ASTR 121 (O'CONNELL)
SELECTED EUROPA IMAGES:
AN EXTRATERRESTRIAL BIOSPHERE?
Europa, the second Galilean satellite of Jupiter, is now regarded as one
of the best candidate biospheres in the solar system because of the
evidence for large amounts of liquid water beneath its icy outer crust.
Here are some recent images of Europa from the
For general information on Jupiter and the Galilean satellites, see
Study Guide 20.
The view of Europa combines images taken in violet, green and near-infrared
filters in 1998 and 1995. The colors have been stretched to show the
subtle differences in materials that cover the icy surface of Europa.
Reddish linear features are some of the cracks and ridges, thousands of
kilometers long, which are caused by the tides raised by the
gravitational pull of Jupiter. Mottled, reddish "chaotic terrain"
exists where the surface has been disrupted and ice blocks have moved
around. The red material at the ridges and chaotic terrain is a non-ice
contaminant and could be salts brought up from a possible ocean beneath
Europa's frozen surface.
Also visible are a few circular features, which are small impact
craters. Europa's surface has very few craters, indicating that recent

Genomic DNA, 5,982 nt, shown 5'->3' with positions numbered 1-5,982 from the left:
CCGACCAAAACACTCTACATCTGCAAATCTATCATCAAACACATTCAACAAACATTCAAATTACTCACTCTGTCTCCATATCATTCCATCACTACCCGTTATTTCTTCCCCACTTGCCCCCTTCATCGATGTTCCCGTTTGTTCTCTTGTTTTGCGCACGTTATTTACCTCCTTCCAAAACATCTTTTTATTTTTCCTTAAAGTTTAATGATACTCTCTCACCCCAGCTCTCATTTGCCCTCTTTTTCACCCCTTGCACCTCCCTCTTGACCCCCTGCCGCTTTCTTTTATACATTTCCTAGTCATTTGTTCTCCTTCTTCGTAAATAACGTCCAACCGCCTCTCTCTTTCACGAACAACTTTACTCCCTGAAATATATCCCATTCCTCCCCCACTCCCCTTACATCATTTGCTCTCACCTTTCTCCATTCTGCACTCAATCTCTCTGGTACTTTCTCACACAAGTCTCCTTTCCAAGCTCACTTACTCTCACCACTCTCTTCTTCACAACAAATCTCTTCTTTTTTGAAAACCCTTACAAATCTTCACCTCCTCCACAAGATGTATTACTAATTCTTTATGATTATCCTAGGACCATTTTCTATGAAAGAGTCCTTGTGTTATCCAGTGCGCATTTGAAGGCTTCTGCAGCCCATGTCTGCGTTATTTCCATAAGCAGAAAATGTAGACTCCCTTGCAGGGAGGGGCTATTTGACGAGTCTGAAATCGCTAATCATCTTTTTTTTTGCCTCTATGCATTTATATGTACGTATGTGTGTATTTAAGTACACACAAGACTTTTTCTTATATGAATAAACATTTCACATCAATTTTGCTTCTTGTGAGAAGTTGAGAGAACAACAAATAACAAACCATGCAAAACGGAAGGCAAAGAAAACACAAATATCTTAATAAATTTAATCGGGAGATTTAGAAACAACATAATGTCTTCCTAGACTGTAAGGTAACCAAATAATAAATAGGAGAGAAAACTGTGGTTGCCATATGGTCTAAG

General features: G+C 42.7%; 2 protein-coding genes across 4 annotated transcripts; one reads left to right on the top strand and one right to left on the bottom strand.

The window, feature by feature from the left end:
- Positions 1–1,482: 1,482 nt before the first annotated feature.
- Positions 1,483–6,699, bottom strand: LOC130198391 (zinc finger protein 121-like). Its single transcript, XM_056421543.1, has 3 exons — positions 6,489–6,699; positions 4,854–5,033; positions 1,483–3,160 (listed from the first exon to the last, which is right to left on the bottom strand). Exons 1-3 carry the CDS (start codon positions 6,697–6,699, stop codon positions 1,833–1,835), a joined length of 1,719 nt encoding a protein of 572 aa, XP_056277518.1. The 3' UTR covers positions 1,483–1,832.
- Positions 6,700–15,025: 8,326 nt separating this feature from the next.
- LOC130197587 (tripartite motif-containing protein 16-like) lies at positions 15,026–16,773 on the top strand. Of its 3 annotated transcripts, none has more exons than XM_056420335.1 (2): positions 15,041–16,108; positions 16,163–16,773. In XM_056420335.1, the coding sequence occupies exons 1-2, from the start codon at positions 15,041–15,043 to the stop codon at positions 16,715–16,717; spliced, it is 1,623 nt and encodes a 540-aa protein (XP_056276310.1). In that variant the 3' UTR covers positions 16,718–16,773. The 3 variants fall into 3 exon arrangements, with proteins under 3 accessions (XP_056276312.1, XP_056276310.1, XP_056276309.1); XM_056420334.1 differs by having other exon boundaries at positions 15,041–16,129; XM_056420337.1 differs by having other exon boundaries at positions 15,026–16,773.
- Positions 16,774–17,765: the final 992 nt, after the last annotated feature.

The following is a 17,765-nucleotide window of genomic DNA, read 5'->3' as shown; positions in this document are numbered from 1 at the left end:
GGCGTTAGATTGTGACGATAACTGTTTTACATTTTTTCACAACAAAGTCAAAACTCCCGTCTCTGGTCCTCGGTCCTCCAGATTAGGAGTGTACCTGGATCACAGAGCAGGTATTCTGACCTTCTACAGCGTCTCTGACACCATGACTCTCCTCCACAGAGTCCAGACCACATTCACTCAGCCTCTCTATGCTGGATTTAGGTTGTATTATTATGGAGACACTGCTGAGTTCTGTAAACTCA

or current geologic activity has removed the traces of older impacts.
The paucity of craters, coupled with other evidence, has led scientists
to surmise that there could be an ocean of liquid water beneath
Europa's surface. Where there is water, there could be life. This is
why Europa is a target of current interest for study of the possibility
of non-Earth life. A follow-up spacecraft to Galileo will be Europa
Orbiter, which should determine whether or not Europa has an ocean.
Surface of Europa
The surface of Europa is covered with ice. By comparison to most
terrestrial planets or satellites, it is extraordinarily smooth. Closeup
images like this one show that the surface is probably a relatively thin
layer of ice overlying an ocean. The blue here is ice, and the red lines
are probably cracks, colored by a thin coating of darker material possibly
ejected by ice volcanoes that occur along the cracks.
A Closer View
This mosaic of a region in the northern hemisphere of
Europa, displays many of the features which are typical on the
satellite's icy surface. Brown, linear (double) ridges extend
prominently across the scene. They could be frozen remnants of